Like the face and voice of the Be Vocal: Speak Up for Mental Health Campaign (music super star Demi Lovato), Taylor Stout is in recovery from Bipolar Disorder and Bulimia.
We are grateful for the opportunity to publish Taylor’s courageous and inspiring story:
I’ve been diagnosed with an eating disorder since I was fourteen. My disordered eating and self-hatred began much before that, when I was five. I grew up in a wealthy area, attended church since I was a baby, suffered no trauma, and had a stable home life. I had no ‘real’ reason to dislike myself so much, but it was one small voice in the back of my mind that slowly beat me down until I developed my eating disorder.
From the ages of fourteen to eighteen my eating disorder had pushed my authentic self so far down that there were only small fractions left.
When I was in high school my parents took me to see my therapist, psychiatrist, family therapist, doctor and nutritionist every week for four years. I started on a meal plan, eating a specific amount of servings of each food group along with two glasses of milk and two meal replacement shakes a day. My parents made every meal for me since my eating disorder was too powerful for me to attempt to prepare food for myself. I had an hour to eat my meals, and if I didn’t I would have to drink another meal replacement shake. Every meal was at a specific time every day and it didn’t change for a long time. That rigid schedule caused me to miss important things like movies with friends, youth group, birthday dinners and many more things every ‘normal’ high school kid should experience. I was constantly uncomfortable, tired, and irritable because my body was repairing itself and regaining needed weight.
My first signs of motivation to eat came from a sport, tennis. I began playing when I was eight so when my doctors told me if my resting heart rate didn’t rise, then I would have to sit out my freshman season. I was at war with myself. I was constantly being bombarded with thoughts of self-hate and doubt by my disorder, but I also wanted to do what I loved. That’s when the bargaining began. I would eat my snack but throw half of it away. I would pour out half of my Gatorade before going to practice. I did anything and everything to be able to play but also please my disorder and it wasn’t balancing well.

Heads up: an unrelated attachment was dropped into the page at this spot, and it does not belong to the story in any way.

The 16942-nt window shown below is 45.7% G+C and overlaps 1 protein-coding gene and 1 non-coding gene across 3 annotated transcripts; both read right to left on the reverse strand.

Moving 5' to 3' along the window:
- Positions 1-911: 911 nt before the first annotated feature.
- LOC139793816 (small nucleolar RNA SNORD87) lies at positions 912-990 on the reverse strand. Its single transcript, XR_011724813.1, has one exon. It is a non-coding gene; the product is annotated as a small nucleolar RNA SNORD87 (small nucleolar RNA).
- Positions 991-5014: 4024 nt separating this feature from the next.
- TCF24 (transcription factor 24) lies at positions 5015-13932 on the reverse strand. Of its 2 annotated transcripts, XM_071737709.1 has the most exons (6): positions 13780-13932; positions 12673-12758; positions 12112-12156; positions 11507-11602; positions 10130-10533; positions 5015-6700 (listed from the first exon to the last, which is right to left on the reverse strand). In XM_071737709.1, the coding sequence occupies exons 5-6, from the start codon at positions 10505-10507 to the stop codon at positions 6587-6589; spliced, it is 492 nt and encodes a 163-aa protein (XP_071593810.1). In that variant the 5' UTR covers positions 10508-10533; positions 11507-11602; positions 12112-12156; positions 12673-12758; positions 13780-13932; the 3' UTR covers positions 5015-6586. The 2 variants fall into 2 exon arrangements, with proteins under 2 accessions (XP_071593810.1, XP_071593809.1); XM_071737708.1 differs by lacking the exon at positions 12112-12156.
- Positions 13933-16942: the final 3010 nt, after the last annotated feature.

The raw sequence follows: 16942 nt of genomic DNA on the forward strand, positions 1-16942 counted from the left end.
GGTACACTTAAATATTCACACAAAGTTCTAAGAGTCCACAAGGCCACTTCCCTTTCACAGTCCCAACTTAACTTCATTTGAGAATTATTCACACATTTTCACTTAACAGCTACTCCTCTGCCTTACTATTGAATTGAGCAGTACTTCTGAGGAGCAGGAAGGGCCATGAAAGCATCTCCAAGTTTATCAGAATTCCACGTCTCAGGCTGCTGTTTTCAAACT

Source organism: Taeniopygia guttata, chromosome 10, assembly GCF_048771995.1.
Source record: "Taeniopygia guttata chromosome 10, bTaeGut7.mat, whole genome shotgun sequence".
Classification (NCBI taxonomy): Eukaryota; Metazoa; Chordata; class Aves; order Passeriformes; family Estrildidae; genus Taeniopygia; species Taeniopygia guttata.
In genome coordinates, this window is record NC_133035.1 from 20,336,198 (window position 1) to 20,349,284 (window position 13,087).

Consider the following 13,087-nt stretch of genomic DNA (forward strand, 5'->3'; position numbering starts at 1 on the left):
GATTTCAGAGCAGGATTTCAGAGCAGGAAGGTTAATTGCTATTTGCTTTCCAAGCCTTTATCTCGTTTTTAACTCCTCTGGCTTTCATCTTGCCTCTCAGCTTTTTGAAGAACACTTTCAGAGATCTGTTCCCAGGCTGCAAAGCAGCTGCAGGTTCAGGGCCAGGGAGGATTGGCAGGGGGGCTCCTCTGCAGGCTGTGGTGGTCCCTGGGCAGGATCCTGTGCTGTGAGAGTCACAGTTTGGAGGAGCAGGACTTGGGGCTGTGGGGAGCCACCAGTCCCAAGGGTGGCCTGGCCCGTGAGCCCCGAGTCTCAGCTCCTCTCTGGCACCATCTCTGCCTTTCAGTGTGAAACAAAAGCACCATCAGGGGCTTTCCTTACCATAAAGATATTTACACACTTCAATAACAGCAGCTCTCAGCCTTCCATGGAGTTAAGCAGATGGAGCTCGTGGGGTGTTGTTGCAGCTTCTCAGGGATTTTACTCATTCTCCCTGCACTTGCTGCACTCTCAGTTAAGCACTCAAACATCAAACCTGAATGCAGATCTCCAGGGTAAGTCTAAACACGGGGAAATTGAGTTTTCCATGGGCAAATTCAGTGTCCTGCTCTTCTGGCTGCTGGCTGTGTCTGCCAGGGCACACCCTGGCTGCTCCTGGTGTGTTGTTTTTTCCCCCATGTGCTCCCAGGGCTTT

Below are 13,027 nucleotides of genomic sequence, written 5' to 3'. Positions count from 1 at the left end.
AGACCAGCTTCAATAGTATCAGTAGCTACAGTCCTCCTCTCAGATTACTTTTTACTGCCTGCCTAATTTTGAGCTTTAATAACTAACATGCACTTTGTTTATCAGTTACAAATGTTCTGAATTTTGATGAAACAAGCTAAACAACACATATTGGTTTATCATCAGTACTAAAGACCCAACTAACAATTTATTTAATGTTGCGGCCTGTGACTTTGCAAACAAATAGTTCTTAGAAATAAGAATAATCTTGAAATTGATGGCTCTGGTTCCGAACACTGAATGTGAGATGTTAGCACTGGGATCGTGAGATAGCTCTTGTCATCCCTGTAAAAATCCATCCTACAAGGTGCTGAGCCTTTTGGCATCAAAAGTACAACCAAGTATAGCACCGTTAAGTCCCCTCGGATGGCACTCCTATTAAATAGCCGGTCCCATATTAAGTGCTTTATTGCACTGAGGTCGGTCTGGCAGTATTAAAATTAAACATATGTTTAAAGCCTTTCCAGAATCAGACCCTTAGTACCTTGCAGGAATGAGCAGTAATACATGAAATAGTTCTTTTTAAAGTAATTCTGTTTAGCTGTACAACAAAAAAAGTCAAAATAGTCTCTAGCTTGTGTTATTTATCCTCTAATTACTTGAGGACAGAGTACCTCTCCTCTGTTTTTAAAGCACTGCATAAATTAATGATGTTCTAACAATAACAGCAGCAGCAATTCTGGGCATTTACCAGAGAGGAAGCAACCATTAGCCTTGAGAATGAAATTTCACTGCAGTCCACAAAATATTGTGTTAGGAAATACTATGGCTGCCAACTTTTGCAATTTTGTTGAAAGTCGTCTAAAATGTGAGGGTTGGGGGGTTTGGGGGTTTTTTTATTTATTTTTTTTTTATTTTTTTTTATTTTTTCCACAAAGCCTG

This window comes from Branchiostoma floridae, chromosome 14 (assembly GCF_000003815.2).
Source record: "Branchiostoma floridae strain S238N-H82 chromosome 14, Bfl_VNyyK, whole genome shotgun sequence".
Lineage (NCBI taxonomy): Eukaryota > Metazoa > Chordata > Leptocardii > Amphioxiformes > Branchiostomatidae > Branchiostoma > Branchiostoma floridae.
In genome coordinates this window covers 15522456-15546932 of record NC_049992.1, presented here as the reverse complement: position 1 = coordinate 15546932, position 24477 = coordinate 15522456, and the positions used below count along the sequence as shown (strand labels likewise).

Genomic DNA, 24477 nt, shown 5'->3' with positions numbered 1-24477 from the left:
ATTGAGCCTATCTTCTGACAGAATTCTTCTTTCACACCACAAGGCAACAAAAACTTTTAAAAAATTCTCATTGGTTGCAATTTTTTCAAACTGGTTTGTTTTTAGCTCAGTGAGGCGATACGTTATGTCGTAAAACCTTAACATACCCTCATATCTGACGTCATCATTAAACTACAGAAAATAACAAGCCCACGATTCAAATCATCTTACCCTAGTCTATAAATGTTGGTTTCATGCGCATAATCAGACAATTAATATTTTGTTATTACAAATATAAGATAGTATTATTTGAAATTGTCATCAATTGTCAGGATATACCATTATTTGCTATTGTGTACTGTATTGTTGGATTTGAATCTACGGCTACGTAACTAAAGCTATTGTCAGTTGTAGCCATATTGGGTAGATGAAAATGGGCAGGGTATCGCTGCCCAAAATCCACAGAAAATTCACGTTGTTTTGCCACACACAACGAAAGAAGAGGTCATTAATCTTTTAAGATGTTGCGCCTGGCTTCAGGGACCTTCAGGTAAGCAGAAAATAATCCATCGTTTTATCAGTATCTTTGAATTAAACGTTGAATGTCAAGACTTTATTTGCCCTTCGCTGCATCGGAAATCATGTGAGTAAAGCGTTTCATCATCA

Throughout high school I found myself constantly having to choose between my authentic self and the person my eating disorder turned me into. During that time, I was diagnosed with depression and anxiety. My eating disorder served a purpose, it gave me a false sense of meaning so when food became less of a struggle, I felt like I had no meaning. I was told from a young age that God will love me no matter what, but it felt like God had abandoned me.
At the end of my sophomore year, I isolated from my loved ones and became defiant and rebellious. I snuck out, I was promiscuous, I was doing so many things that were so out of character. I was trying to grow up, make up for lost time, get approval from my disorder, and find a new purpose. It wasn’t mixing.
This false personal growth steadily continued until I went to college. I attended Fort Hays State University from August 2014 – November 2014 on a tennis scholarship. During that time, no one made me go to appointments and occasionally someone would ask me to attend church. When they did I would decline. I completely fell off the wagon.
My bulimic tendencies became the worst they’ve ever been and I was diagnosed with bipolar II disorder. I was hopeless. I dropped out of school and took a couple months to work and try to start the spring semester at a local community college. But I needed more help.
In March of 2015 I took the step to be admitted to the Eating Disorder Center of Denver. It was the hardest decision I’ve ever made but I was finally ready to take in treatment and live a better life. The emotional and physical transition didn’t happen overnight. It required a huge amount of energy, perseverance, and hope.
To conclude, since March 1st of 2015, I have been without symptoms. What I have learned since that day is that yes, recovery is a choice, but it won’t last if you aren’t ready. It might take nudges from loved ones, a sad story on the news, lots of prayer, or rock bottom. Once I was ready to put my authentic self first and nurture that person, I was transformed.
Throughout my journey my faith wavered tremendously and I suffered greatly. I always thought that that God had nothing to do with my recovery because I didn’t feel His presence. When I talk to loved ones or family friends they were constantly praying for me, my family, and my healing.
Although my faith was hindered during that time, my stretcher bearers, that support system, prayed without ceasing. And I truly believe that contributed to my recovery.
There are still some days that are hard, I wish I could say it all goes away, but that is when I use the skills I learned in treatment and in fellowship. My relationship with God went from almost nonexistent to now taking a Bible Study with my dad, enjoying Sunday services, and leading a small group for high school girls. God did so much more for my recovery than I will ever be able to wrap my head around. And because of that I have a tremendous amount of hope for people who fight battles toward recovery.
We’re not alone.